Following the death of his daughter Niamh in 2021, Peter Scanlon, a refrigeration and air conditioning engineer from Denton, Manchester, embarked on a spiritual journey that would take him across Europe, walking more than 450 miles and raising more than £4,500 for Francis House Children’s Hospice.
Peter’s pilgrimage took him 34 days, walking the Camino de Santiago (the way of St. James) a network of ancient pilgrim routes from Saint-Jean-Pied-de-Port in the south west of France to Santiago de Compostela in north-west Spain.
Through heavy rain and with blisters on his feet, he slept in the most basic accommodation. During his journey he met dozens of other pilgrims, from many different countries – each walking for their own personal reasons and becoming part of a unique community.
Peter and his wife Claire, a Residential Support Worker for the Seashell Trust, wanted to give something back to the children’s hospice in Manchester that had supported them and cared for Niamh when she died.
When Niamh was only eighteen months old, she started to show loss of her abilities as her development slowed down. She was diagnosed with Metachromatic Leukodystrophy late infantile form, a condition that affects the brain and nervous system. Niamh was given a life expectancy of five years of age. She lived until she was fifteen.
Peter, 54, said: “Francis House did so much for Niamh during her life and when she passed away, we had the option to take her there by ambulance. We had a safe place to go with Niamh, so we want to ensure that there is always a place like Francis House for other families.
“If we didn’t have Francis House, we would be in a right mess now. I still would have struggled with Niamh’s death, and I still struggle with it, but not half as much as I would if it hadn’t ended so peacefully because of Francis House’s care and compassion. That is why I really wanted to do the Camino for the hospice,” said Peter.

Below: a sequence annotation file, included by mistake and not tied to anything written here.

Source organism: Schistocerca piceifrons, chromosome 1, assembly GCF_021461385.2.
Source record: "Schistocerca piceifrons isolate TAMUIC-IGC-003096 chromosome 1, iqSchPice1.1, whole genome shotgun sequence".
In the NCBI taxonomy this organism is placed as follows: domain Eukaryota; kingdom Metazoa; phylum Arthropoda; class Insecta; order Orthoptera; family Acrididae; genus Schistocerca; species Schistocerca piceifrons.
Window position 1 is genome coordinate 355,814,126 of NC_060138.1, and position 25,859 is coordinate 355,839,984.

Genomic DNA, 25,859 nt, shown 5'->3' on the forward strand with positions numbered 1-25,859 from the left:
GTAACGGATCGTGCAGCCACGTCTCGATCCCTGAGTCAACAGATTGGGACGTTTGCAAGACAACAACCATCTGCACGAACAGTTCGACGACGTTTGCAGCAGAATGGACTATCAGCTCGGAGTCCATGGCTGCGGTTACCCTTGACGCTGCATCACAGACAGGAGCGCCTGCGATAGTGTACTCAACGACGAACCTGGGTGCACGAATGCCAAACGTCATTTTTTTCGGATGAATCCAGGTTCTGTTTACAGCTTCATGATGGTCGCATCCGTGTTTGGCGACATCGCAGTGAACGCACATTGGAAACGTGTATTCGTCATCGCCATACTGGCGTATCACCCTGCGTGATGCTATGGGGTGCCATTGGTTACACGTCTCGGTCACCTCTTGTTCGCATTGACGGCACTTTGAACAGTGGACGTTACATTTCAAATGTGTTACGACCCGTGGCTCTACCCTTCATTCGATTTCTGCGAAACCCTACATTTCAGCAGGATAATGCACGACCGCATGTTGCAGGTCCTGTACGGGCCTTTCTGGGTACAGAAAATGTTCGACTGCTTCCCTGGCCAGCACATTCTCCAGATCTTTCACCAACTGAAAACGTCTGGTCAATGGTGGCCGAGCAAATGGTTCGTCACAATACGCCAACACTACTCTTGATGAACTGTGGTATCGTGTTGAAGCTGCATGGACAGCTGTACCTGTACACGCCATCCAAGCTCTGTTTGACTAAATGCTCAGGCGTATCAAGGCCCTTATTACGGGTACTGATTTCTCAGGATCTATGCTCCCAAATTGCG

Francis House cares for more than 550 families of children and young people with life-limiting conditions. In addition to respite care the hospice provides a range of services including homecare, sibling support and end of life care and bereavement support.
There are three Rainbow Rooms that are specially cooled to allow the child or young person to remain at the hospice after their death. The suites offer a space and privacy where families can spend time saying their goodbyes until the funeral.
Peter said: “The way the staff treated us with respect, checking that we were okay, whether we wanted anything to eat, anything you wanted was there. It just made it so easy.”
Claire, 49, said: “Through bereavement care Francis House just comes into its own. Like the Camino journey, grief is a journey, there are highs and lows in dealing with grief.
The journey begins
Eighteen months on and Peter decided the perfect time to walk in memory of Niamh would be in the six weeks between Niamh’s older sister Isabel’s birthday in September and Niamh’s birthday in November.
Claire said: “I thought he was bonkers, but I understood why he needed to go. At more than 450 miles when the most he has ever walked is ten miles in a day, I just hoped his feet would last the journey.”
On a September morning, Peter travelled to Stansted airport. The following day he flew to Biarritz in Southern France where he was met by friends Terry and Jan Pye-Russell. The couple drove him to the starting point of the French town of Saint-Jean-Pied-de-Port, where he set off the following day, accompanied for a few miles by Jan.
The second day of the walk is the most arduous and the most difficult section of the Camino Frances as pilgrims must cross the Pyrenees through the Roncesvalles Pass. With terrible weather and a very steep descent on rough ground, Peter’s wet feet began to suffer. However, it wasn’t just physically that Peter felt the strain.
The accommodation for pilgrims on the Camino is extremely basic, some have dormitories of twenty bunk beds and 40 people sharing a bathroom.
Peter said: “Sometimes there was just a mat on the floor for a bed and you got a hot shower if you were lucky. You would get up in the morning put your rucksack on and get going again.
“The worst part about the whole trip was every night we would have a WhatsApp video call, and I could see Claire and all my home comforts. We’d have a ten-minute call then I would turn it off and have a look around me and think what am I doing here?
“You have to be mentally tough as well as physically fit which I wasn’t. You are up and down, you laugh, you cry. I was praying quite a lot of the time, especially for my sister-in-law who has cancer. But there was always somebody walking up behind you and they would ask if you were okay and it is like a problem shared,” he said.